Thursday, March 20, 2014

Look Inside Nelly Don House Now For Sale!!!


According to the world's most accurate encyclopedia, Nell Donnelly Reed (March 6, 1889 – September 8, 1991) was an American fashion designer and businesswoman, famous for her house dresses, who founded the Nelly Don brand right here in Kansas City, Missouri.



Now her house is up for sale . . .



Here's a nice overview from our favorite Kansas City real estate agent blogger.

Historic Nelly Don Mansion Is For Sale – My Pick of The Week

Even better, check the full listing and gallery of pix.



There's a great deal of history in this house which explains the $2 Million+ asking price . . . TKC FACT . . . If there are any high-rollers out there who want to bargain for this mansion, don't forget to mention that residing within the Kansas City Public School District should make for a discount of at least a few hundred grand. Natch.

8 Comments:

Anonymous said...

That old whore, had herself some pretty nice digs...

Anonymous said...

lolz

Anonymous said...

Nice place, I'd be interested in it but to close to the niggers for me.

Westport Trucky said...

This is more interesting than the house.

Nell Donnelly and her chauffeur, George Blair, were kidnapped on December 16, 1931. Donnelly had become famous after her 1916 founding of the Donnelly Garment Company, which sold stylish but affordable dresses for daily wear by ordinary women. Backed by the sales of “Nelly Don’s,” as the dresses became known, the company grew into a multi-million dollar business with over 1,000 employees in the 1920s.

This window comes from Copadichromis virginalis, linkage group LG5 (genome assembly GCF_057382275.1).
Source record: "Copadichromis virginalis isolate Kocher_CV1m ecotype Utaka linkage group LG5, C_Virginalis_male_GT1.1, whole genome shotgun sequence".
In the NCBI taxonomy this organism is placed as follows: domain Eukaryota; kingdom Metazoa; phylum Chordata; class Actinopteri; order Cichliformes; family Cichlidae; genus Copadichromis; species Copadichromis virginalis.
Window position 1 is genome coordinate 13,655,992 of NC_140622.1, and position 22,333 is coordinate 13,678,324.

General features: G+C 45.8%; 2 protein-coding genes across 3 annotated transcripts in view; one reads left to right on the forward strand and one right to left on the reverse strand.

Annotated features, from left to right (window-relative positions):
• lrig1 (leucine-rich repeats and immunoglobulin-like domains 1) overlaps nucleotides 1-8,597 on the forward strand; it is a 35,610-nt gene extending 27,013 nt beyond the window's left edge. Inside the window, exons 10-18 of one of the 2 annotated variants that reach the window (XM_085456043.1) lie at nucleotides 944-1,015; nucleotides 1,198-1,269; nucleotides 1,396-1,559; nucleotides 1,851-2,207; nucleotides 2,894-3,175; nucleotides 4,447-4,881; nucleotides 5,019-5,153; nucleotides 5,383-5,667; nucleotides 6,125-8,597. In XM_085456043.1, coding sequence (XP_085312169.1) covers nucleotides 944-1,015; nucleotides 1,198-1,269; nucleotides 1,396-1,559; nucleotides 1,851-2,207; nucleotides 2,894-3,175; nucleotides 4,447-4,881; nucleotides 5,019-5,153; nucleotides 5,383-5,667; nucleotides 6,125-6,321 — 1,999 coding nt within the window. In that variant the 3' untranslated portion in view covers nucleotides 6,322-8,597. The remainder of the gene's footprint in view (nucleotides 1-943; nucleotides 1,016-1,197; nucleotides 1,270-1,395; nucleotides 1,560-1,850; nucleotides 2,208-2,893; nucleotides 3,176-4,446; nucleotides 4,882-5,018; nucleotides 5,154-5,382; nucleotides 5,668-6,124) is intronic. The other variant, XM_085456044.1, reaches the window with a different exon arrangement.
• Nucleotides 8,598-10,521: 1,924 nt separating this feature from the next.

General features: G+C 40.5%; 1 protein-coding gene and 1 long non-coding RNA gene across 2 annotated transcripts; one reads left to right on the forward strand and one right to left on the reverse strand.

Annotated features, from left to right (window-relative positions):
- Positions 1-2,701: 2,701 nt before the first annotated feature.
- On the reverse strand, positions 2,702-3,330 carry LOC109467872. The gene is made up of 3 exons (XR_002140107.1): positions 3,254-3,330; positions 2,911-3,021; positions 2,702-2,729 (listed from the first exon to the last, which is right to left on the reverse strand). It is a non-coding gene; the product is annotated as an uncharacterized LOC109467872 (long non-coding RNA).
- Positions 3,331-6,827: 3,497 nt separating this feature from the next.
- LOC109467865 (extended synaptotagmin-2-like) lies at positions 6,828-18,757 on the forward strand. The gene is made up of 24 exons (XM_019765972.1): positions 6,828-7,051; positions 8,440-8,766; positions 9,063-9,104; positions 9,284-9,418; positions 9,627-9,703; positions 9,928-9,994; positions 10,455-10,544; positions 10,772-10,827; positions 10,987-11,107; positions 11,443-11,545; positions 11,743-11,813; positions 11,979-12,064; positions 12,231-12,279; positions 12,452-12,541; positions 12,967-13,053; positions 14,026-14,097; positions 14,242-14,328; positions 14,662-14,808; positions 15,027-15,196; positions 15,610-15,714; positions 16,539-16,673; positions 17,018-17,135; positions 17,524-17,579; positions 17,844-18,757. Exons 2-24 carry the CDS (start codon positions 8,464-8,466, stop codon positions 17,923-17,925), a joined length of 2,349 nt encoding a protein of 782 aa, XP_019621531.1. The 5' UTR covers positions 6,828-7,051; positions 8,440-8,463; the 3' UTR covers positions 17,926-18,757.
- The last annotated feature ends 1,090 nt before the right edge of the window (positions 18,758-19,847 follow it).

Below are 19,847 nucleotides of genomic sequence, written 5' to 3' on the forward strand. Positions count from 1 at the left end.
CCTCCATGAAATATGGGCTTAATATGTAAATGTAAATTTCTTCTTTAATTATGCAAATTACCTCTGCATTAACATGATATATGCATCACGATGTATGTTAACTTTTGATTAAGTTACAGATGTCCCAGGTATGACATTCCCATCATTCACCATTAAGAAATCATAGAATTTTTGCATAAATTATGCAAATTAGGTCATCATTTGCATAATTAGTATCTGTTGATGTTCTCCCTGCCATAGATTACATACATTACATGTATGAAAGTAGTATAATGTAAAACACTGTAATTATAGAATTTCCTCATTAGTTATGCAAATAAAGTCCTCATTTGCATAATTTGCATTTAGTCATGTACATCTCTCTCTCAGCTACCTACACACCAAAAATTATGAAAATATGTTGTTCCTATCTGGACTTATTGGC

Donnelly’s financial success made her a target for kidnappers hoping to garner a large ransom. During the turmoil of the Great Depression, kidnappings of wealthy individuals and their loved ones were relatively common. Within two years of Donnelly’s kidnapping, Mary McElroy (the daughter of city manager Henry McElroy) and Charles Lindbergh, Jr. (the son of famed aviator Charles Lindbergh) were prominent kidnap victims.

Donnelly’s kidnappers threatened to blind her and kill the chauffeur if Paul Donnelly, her husband, contacted the police or failed to pay a $75,000 ransom. Fortunately, her husband called upon James A. Reed, a distinguished Democratic politician whose connections with Kansas City boss Tom Pendergast helped him to become Jackson County attorney, Kansas City mayor, and a three-term U.S. senator. Reed convinced John Lazia, a local mobster also connected with Pendergast, to organize an extra-legal search for the perpetrators. Lazia’s underworld operatives located and freed Donnelly and her chauffer just two days after their kidnapping, and the police later located and arrested the kidnappers.

Within a year of her kidnapping, she divorced Paul Donnelly and purchased his share of the dress company for one million dollars. One of the factors in the divorce was the fact that the biological father of Nell Donnelly’s son, David, was not Paul Donnelly, but James Reed. Reed’s efforts to secure Donnelly’s release in December had not been the act of a benevolent stranger after all. She married James Reed on December 13, 1933, nearly two years to the day after he facilitated her rescue. Nell Donnelly Reed reportedly lived a full and happy life until her death in 1991, while Paul Donnelly committed suicide in 1934 after marrying someone half his age and spending his entire fortune.

Anonymous said...

In 20 years nobody will give a shit. Tell that to TKC's favorite real estate agent.

Anonymous said...

Nobody gives a shit NOW! It's just a house. A BIG house but just a house. Nothing more.

MDLQ said...

Her company occupied space at The Corrigan Bldg. soon to be rehabbed for studio space.

Anonymous said...

Thanks for the history lesson Westport Trucky. For once I didn't kill any brain cells reading TKC